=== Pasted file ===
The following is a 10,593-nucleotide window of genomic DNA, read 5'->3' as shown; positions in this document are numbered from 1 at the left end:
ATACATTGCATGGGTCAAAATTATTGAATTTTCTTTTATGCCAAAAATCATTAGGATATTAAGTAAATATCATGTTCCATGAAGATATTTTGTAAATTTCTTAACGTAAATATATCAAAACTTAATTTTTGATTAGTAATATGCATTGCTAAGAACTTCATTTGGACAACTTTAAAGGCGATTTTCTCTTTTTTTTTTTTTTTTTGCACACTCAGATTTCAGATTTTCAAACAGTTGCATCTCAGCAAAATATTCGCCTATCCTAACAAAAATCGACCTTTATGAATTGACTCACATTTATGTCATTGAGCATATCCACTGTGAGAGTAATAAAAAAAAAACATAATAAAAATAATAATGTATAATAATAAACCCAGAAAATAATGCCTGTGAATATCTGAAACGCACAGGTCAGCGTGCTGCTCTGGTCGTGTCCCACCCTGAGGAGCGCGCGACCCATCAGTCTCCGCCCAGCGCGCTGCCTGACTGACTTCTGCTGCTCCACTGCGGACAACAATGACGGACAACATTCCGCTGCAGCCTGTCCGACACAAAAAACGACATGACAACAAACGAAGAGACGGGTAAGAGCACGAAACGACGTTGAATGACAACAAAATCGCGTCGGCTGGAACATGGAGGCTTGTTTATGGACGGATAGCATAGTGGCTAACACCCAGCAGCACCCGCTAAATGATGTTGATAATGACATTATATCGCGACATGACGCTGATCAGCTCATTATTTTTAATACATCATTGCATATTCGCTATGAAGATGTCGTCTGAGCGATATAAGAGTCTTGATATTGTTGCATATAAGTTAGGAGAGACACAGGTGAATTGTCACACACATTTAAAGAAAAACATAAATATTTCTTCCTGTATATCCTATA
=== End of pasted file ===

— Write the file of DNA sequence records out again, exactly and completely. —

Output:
The following is a 10,593-nucleotide window of genomic DNA, read 5'->3' as shown; positions in this document are numbered from 1 at the left end:
ATACATTGCATGGGTCAAAATTATTGAATTTTCTTTTATGCCAAAAATCATTAGGATATTAAGTAAATATCATGTTCCATGAAGATATTTTGTAAATTTCTTAACGTAAATATATCAAAACTTAATTTTTGATTAGTAATATGCATTGCTAAGAACTTCATTTGGACAACTTTAAAGGCGATTTTCTCTTTTTTTTTTTTTTTTTGCACACTCAGATTTCAGATTTTCAAACAGTTGCATCTCAGCAAAATATTCGCCTATCCTAACAAAAATCGACCTTTATGAATTGACTCACATTTATGTCATTGAGCATATCCACTGTGAGAGTAATAAAAAAAAAACATAATAAAAATAATAATGTATAATAATAAACCCAGAAAATAATGCCTGTGAATATCTGAAACGCACAGGTCAGCGTGCTGCTCTGGTCGTGTCCCACCCTGAGGAGCGCGCGACCCATCAGTCTCCGCCCAGCGCGCTGCCTGACTGACTTCTGCTGCTCCACTGCGGACAACAATGACGGACAACATTCCGCTGCAGCCTGTCCGACACAAAAAACGACATGACAACAAACGAAGAGACGGGTAAGAGCACGAAACGACGTTGAATGACAACAAAATCGCGTCGGCTGGAACATGGAGGCTTGTTTATGGACGGATAGCATAGTGGCTAACACCCAGCAGCACCCGCTAAATGATGTTGATAATGACATTATATCGCGACATGACGCTGATCAGCTCATTATTTTTAATACATCATTGCATATTCGCTATGAAGATGTCGTCTGAGCGATATAAGAGTCTTGATATTGTTGCATATAAGTTAGGAGAGACACAGGTGAATTGTCACACACATTTAAAGAAAAACATAAATATTTCTTCCTGTATATCCTATA